For a fair amount of Friday’s session, it looked like stocks were going to unwind part of the shortened week’s setback. Though it would still book a loss for the week, at least it would be a tolerable one. By the time the closing bell rang, though, the S&P 500 was down another 0.22%. The close of 2,871.68 translated into the worst weekly performance for the market since March.
Leading the charge lower were Tesla (NASDAQ:TSLA) and Advanced Micro Devices (NASDAQ:AMD). Tesla shares fell more than 6% on the heels of a strange (to the point of being unhinged) podcast interview with Elon Musk, during which he appeared to be smoking marijuana. Fanning the selling flames was word that yet another executive had abruptly left. AMD, meanwhile, tumbled almost 2% mostly because traders aren’t quite sure what to make of it, but know the stock is feeling the weight of recent, huge gains.
Not every stock was backpedaling. Costco (NASDAQ:COST) advanced 2% after reporting impressive August sales. There just weren’t enough stories like Costco’s to push the broad market over the hump headed into the weekend.
It’s the kind of backdrop that can make trading tricky, in that it’s not clear which direction the undertow is actually pointed. To the extent stock charts help spot those trends though, it’s the stock charts of Apple (NASDAQ:AAPL), General Mills (NYSE:GIS) and Fastenal (NASDAQ:FAST) that are the most promising possibilities. Here’s why.
It’s difficult (and even a little dangerous) to bet against Apple. Not only is it the biggest company in the world, but it’s also the most profitable. Consumers love the brand.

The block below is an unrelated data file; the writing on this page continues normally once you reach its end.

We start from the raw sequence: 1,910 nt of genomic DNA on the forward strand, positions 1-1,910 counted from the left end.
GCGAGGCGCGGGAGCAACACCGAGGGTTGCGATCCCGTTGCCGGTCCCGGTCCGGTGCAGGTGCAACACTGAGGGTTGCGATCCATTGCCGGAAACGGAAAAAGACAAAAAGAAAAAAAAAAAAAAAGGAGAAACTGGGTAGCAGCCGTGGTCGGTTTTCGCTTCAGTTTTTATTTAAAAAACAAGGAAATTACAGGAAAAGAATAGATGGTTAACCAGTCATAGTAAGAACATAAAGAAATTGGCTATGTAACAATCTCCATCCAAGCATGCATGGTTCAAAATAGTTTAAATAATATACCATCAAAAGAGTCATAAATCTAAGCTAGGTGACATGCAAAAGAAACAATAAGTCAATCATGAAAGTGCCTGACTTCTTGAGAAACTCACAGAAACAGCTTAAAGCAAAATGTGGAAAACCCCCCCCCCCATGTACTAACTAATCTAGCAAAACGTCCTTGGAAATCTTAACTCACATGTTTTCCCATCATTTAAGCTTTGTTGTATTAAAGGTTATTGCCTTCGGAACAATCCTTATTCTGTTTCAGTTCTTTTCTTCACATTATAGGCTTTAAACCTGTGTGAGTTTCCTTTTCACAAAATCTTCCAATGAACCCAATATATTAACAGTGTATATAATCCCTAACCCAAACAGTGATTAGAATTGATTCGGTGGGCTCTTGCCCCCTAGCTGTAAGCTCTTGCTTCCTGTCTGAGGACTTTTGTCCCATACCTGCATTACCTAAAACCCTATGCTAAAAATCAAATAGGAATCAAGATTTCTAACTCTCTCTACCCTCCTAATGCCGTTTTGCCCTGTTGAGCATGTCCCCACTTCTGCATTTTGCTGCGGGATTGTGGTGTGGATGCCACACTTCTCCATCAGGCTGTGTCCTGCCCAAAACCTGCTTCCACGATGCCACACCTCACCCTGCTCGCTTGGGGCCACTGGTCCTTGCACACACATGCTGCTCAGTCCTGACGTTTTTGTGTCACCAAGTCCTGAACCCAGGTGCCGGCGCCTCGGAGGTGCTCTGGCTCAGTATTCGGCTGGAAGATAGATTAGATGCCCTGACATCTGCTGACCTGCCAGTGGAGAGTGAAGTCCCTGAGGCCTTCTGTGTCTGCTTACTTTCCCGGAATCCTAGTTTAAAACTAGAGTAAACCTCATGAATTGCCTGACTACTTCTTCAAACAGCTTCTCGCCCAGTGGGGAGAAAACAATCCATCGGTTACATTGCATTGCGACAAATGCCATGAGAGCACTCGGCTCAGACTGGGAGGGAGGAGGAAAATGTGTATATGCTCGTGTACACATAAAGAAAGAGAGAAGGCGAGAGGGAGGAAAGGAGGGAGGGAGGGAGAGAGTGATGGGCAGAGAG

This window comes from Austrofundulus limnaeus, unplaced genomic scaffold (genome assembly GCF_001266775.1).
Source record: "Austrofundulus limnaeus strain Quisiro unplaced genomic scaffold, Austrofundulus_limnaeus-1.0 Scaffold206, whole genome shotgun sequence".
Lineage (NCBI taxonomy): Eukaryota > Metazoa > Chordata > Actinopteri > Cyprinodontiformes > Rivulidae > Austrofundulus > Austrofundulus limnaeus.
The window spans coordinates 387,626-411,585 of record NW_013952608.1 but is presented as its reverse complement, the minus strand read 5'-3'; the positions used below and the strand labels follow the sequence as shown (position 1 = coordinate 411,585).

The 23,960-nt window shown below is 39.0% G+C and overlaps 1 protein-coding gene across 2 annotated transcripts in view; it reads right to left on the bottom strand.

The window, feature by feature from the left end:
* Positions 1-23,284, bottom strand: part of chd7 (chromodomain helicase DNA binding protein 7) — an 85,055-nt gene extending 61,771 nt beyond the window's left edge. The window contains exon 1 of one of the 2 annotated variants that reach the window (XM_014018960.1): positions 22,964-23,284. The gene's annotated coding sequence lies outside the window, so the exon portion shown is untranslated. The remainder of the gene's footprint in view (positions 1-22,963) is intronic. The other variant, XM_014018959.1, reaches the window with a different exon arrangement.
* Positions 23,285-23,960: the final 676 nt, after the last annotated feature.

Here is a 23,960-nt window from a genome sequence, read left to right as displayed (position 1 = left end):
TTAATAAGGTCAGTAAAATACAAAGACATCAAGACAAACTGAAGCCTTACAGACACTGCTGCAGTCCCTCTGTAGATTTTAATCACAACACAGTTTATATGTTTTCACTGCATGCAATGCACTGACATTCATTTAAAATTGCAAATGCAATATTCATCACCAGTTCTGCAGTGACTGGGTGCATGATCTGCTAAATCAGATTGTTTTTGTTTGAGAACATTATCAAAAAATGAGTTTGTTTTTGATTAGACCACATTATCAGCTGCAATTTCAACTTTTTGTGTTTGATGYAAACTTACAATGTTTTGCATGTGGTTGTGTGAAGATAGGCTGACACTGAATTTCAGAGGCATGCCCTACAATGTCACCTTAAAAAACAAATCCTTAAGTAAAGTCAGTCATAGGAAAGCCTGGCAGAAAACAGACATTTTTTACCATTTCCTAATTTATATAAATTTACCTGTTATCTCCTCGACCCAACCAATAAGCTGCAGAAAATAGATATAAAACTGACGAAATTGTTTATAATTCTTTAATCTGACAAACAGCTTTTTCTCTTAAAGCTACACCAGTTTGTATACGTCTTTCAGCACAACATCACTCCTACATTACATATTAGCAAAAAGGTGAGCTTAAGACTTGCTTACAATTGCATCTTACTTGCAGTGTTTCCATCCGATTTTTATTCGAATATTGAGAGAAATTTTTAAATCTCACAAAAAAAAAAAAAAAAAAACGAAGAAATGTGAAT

Nevertheless, AAPL shares got a little ahead of themselves in August, leaving them at least a little vulnerable to profit-taking. Last week’s action suggests that may already be underway.
• The volume for the past several days has been even more telling. The bullish volume seen during the last couple of days of August was actually falling, but the selling volume for the past three days not only started above average, but grew as the selloff took shape.
• Zooming out to a weekly chart of Apple, we can see the RSI indicator confirms an overbought condition. We can also see just how far removed the stock has gotten from its mean, or average. Now we may be due for a return to the mean, which is closer to $200.
General Mills (GIS)
The past few weeks generally have been good ones for food companies, and General Mills hasn’t been an exception to this trend. It may be an indication that investors are slowly migrating to safer havens and reliable names as they rethink their more aggressive growth holdings, anticipating some sort of weakness.
Whatever the reason, the best may be yet to come for General Mills. GIS has not only been trending higher, but has used a key moving average as a pushoff point that’s put the stock within striking distance of a major technical ceiling.
• There’s a big resistance line around $47.80, where General Mills shares peaked a couple of times in August. That’s also near Friday’s high. That line needs to be hurdled first before the stock can get into truly bullish groove.
• The upper boundary of the bearish gap left behind by the March plunge could be part of the bullish motivation in play here. But, if the gap is filled, it will also coincide with a cross above the 200-day moving average line (white). If that long-term moving average line is hurdled, that’s also a bullish inspiration that could help catapult the stock out of the consolidation phase it’s been in since June. Past that, the peak near $61 seen around the time 2017 was becoming 2018 is a plausible ceiling.
Last but not least, an updated look at Fastenal, which was one of the highlighted stock charts back on Aug. 24. At the time [see the pink arrow on the daily chart], FAST shares were rallying quite nicely, but had just bumped into a major technical ceiling that had the potential stop and reverse that trend.
That’s indeed how it happened. But, the potential weakness has only started to materialize. A great deal of untapped downside remains on the table.
• Zooming out to the weekly chart of FAST puts the pattern in perspective. The stock has been trapped in a wide and well-defined trading range since 2016, the lower boundary of which is presently around $43. A selloff of that size seems unthinkable right now, but it wouldn’t be out of character for the stock.
As of this writing, James Brumley did not hold a position in any of the aforementioned securities. You can follow him on Twitter, at @jbrumley.